|Dahm JB et al.|
Insulin Resistance and Hyperglycaemia are Associated With Recurrent Stenosis in Diabetic Patients After Percutaneous Coronary Intervention
Journal of Clinical and Basic Cardiology 2002; 5 (3): 241-246
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Keywords: Diabetes mellitus, Hyperglykämie, Insulinresistenz, Kardiologie, Koronare Herzkrankheit, perkutane koronare Intervention, Restenose, coronary artery disease, Diabetes mellitus, hyperglycaemia, insulin resistance, percutaneous coronary intervention, restenosis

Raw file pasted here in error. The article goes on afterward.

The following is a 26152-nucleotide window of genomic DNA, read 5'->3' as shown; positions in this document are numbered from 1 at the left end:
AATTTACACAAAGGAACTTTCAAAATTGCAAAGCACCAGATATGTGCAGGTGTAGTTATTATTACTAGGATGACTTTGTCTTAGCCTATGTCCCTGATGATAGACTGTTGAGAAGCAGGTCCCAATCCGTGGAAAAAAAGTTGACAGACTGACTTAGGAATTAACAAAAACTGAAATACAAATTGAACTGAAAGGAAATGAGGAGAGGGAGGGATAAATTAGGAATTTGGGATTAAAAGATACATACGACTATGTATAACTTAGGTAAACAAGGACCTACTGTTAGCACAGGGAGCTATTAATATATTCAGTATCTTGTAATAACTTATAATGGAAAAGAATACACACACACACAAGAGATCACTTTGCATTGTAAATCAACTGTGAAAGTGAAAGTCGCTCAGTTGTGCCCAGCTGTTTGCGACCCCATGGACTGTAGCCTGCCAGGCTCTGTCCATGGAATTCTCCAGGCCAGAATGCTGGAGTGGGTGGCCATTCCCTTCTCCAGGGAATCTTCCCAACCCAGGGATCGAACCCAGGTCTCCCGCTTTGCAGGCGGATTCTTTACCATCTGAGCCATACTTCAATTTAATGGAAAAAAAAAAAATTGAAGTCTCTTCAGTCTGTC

Background: The objective of the present study was to investigate the influence of insulin resistance and hyperglycaemia on restenosis after percutaneous coronary intervention in diabetic patients with coronary artery disease and coronary lesions eligible for balloon angioplasty. Methods: Percutaneous coronary intervention was carried out in 218 diabetic patients. Prior to percutaneous coronary intervention we analysed the association of diabetes-associated metabolic factors reflecting on: (1) glycaemic control (haemoglobin A1c, fasting glucose), and (2) insulinaemia (C peptide) and restenosis after percutaneous coronary intervention. Primary combined endpoint was angiographic target lesion revascularization (TLR) at 6-month follow-up and major adverse cardiac events (MACE). Results: In 85.8 % of cases, a follow-up coronary angiogram was obtained. MACE was 8.5 %, without significant difference between diabetic patients with or without advantageous glycaemic control. Advantageous glycaemic control was associated with significantly lower TLR in insulin-treated diabetic patients (independent of insulin resistance) and in non-insulin-treated diabetic patients without insulin resistance. Conclusion: Insulin-treated and insulin resistant non-insulin treated diabetic patients have less restenosis if glycaemic control is advantageous. Optimization of measures against insulin resistance and glycaemic control before angioplasty can likely reduce restenosis after percutaneous coronary intervention.